Rough Theory

Theory In The Rough

Much Ado About Nothing

So I’ve been feeling a bit retrospectively mortified for the past few days, over having written a post about nothing… ;-P It was one of those posts that seemed as though, really, it probably should have been kept to myself… But I’m currently feeling a bit better about the issue, having yesterday come across the following passage in Hegel’s Phenomenology (yes, LM, I’m behind in my reading… and writing… but today is devoted to Hegel – I promise…):

The completeness of the forms of unreal consciousness will be brought about precisely through the necessity of the advance and the necessity of their connection with one another. To make this comprehensible we may remark, by way of preliminary, that the exposition of untrue consciousness in its untruth is not a merely negative process. Such a one-sided view of it is what the natural consciousness generally adopts; and a knowledge, which makes this one-sidedness its essence, is one of those shapes assumed by incomplete consciousness which falls into the course of the inquiry itself and will come before us there. For this view is scepticism, which always sees in the result only pure nothingness, and abstracts from the fact that this nothing is determinate, is the nothing of that out of which it comes as a result. Nothing, however, is only, in fact, the true result, when taken as the nothing of what it comes from; it is thus itself a determinate nothing, and has a content. The scepticism which ends with the abstraction “nothing” or “emptiness” can advance from this not a step farther, but must wait and see whether there is possibly anything new offered, and what that is – in order to cast it into some abysmal void. When once, on the other hand, the result is apprehended, as it truly is, as determinate negation, a new form has thereby immediately arisen; and in the negation the transition is made by which the progress through the complete succession of forms comes about of itself. (79)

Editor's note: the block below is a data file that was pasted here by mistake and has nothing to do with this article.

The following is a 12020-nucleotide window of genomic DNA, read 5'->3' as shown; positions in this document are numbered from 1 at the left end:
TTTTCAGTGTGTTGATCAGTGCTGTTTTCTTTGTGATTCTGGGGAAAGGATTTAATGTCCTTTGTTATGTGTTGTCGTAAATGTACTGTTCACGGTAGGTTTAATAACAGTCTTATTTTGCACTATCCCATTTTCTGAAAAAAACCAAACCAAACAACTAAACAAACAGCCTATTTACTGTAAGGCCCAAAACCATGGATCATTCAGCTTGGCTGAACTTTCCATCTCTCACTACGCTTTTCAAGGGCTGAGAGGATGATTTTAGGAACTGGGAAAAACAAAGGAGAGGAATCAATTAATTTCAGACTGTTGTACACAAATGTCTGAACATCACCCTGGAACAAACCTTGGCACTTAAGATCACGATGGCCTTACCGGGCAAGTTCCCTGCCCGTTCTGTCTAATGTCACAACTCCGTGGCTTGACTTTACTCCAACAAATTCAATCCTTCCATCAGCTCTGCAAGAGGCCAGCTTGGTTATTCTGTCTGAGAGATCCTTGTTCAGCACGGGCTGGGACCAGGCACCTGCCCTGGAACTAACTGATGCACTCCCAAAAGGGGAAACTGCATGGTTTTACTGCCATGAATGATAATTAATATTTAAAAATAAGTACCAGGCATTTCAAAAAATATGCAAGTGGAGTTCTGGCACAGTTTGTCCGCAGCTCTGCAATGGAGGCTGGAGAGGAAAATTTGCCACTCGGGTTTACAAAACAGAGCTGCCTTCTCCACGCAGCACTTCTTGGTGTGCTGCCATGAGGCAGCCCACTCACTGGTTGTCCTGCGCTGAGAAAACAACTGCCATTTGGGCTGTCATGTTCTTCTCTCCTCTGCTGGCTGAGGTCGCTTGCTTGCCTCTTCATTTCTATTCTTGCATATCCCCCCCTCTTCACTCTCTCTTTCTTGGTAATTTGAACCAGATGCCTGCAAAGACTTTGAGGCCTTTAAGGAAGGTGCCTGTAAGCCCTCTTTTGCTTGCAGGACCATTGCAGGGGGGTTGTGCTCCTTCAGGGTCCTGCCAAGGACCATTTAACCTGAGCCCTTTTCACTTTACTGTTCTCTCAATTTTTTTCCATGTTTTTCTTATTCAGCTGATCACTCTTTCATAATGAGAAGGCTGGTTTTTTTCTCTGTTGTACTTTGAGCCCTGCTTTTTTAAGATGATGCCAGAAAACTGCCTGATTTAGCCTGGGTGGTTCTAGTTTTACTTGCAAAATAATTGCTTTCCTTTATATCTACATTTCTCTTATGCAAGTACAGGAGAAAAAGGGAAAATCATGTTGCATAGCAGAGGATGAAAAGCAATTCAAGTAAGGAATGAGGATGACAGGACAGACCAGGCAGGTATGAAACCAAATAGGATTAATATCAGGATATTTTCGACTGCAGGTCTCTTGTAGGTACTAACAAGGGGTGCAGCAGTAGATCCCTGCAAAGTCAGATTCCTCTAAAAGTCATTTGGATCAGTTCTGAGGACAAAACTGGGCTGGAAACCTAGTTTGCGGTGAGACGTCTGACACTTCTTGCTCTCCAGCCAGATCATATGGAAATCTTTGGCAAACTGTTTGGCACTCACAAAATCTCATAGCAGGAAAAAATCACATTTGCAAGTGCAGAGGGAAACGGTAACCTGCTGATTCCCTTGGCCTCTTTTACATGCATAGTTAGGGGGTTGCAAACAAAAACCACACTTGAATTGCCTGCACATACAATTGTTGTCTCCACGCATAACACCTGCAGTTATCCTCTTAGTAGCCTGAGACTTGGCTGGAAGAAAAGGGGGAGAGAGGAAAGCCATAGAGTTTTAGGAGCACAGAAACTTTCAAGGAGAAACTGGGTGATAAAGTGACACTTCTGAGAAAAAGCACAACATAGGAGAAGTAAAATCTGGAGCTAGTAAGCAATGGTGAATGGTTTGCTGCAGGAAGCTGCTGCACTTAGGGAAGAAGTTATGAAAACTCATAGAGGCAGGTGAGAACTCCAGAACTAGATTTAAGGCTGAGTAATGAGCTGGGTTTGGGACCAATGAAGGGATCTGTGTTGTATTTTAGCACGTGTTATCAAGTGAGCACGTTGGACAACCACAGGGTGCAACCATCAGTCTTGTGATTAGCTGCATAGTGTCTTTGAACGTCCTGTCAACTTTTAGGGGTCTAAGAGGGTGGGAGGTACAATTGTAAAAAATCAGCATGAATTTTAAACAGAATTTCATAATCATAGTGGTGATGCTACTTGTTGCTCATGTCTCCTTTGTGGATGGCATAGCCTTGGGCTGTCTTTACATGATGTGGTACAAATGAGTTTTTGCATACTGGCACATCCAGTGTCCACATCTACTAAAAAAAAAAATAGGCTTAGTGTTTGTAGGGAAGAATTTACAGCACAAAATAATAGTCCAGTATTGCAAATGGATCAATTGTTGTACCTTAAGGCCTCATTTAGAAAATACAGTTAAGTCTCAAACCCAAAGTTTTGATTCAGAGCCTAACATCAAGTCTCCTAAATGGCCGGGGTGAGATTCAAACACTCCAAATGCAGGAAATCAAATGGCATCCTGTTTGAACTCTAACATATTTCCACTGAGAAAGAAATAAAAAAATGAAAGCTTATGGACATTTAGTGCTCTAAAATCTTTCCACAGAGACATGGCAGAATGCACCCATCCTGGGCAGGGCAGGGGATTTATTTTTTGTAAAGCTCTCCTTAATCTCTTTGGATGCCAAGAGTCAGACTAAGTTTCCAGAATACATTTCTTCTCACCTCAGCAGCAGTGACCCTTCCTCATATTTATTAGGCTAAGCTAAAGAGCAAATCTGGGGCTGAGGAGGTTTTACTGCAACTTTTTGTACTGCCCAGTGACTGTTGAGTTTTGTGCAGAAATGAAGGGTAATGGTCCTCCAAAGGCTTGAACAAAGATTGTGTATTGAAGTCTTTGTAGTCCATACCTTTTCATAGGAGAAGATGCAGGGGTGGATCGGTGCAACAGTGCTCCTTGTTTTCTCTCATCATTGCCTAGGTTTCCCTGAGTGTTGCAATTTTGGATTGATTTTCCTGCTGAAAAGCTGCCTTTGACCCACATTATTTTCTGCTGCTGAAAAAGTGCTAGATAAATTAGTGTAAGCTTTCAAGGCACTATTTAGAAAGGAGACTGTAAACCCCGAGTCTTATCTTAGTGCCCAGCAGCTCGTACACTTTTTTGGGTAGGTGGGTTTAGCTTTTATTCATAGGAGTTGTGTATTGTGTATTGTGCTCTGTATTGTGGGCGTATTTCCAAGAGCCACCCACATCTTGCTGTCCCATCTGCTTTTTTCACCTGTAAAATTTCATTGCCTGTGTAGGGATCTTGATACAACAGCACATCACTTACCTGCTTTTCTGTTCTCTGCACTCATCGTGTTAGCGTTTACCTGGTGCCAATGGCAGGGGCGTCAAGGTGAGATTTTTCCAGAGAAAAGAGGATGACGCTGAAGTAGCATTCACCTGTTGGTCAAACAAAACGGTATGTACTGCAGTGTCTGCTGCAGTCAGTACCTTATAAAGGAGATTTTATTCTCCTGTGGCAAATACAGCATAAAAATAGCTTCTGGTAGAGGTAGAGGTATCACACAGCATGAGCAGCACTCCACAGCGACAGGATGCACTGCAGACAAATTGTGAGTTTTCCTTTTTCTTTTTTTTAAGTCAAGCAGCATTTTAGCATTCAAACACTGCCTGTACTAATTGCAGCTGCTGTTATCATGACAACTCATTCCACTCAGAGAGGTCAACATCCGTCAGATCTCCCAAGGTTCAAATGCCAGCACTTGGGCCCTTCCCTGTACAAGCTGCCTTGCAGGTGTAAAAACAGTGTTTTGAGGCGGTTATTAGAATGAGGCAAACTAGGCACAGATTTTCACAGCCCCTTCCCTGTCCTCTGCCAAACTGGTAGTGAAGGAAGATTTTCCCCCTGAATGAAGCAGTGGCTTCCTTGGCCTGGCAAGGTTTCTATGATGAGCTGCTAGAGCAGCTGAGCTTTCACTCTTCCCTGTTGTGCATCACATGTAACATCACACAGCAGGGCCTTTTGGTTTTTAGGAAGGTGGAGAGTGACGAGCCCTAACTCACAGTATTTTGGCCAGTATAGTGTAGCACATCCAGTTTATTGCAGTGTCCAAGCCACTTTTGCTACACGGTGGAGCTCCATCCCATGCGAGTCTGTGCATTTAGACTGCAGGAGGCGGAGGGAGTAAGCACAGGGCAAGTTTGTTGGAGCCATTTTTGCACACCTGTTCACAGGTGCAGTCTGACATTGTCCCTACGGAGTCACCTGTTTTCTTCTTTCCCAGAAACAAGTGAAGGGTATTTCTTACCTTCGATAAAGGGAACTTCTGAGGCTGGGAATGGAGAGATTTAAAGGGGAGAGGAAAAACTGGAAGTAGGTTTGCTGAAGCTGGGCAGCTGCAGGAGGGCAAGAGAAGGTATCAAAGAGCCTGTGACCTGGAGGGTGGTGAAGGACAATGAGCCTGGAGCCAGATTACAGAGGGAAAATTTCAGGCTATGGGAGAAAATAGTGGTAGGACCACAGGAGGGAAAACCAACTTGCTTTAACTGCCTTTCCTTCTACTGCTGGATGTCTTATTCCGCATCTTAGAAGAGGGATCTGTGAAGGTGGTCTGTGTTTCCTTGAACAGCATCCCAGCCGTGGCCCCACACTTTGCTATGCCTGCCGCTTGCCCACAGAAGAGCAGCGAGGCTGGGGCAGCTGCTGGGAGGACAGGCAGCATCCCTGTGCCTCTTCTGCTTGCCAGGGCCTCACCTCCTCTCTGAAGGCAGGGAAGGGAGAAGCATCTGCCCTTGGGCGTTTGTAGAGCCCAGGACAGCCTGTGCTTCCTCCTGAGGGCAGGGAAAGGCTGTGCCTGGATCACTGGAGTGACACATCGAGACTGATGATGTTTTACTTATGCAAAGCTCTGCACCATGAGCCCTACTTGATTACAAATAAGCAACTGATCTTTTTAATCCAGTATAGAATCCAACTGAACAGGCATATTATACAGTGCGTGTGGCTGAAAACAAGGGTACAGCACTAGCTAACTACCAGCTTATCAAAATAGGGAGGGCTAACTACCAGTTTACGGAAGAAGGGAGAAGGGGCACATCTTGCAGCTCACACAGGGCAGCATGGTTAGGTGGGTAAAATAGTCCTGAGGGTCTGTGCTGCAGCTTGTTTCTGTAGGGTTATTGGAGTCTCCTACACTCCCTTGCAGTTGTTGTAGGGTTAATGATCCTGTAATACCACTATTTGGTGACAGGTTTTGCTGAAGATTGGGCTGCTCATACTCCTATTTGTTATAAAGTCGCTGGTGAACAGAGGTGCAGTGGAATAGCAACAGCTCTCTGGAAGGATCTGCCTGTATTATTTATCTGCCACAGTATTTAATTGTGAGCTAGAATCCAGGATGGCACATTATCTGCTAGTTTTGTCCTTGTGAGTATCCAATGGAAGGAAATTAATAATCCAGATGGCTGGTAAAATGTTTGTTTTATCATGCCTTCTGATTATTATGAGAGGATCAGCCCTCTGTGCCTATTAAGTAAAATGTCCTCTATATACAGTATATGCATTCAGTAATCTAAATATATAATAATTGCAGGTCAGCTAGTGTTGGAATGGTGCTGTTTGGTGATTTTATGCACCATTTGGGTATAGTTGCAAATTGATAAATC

Lovely passage – with Hegel’s typical concern over how his form of presentation deviates from his content – expressed in his reminder that what he saying here is only “by way of preliminary”. Hegel focusses here (as in the surrounding paragraphs) on distinguishing scepticism from his own critical “scientific” approach. Scepticism figures here as an abstract negation – as a form of rejection that doesn’t comprehend the necessity of what is being rejected, and therefore fails to transcend what it criticises (an error, however, that Hegel characterises as more than a simple mistake – instead, Hegel suggests, this form of thought is immanently plausible, because it reflects a view “natural consciousness generally adopts”). Hegel’s approach, by contrast, seeks a determinate negation, in which critique builds precisely on its understanding of the necessity, and therefore the determinate limitation, of what is being critically transcended – and grasps its own relationship to the object of critique … Where an abstract negation allows no more than an endless chain of sceptical rejections of whatever content is presented to it – and thus remains bound intrinsically to what it rejects – Hegel understands his approach to enable critique to find its ground, and therefore drive toward something more substantive than the “abysmal void” to which scepticism leads.

I’ve made a commitment to write about this week’s Hegel readings at greater length – we’ll see how I go… But I couldn’t resist highlighting this passage in isolation, if only to point out that I’m not the only person trying to make the argument that nothing is, when you think about it, really something… ;-P

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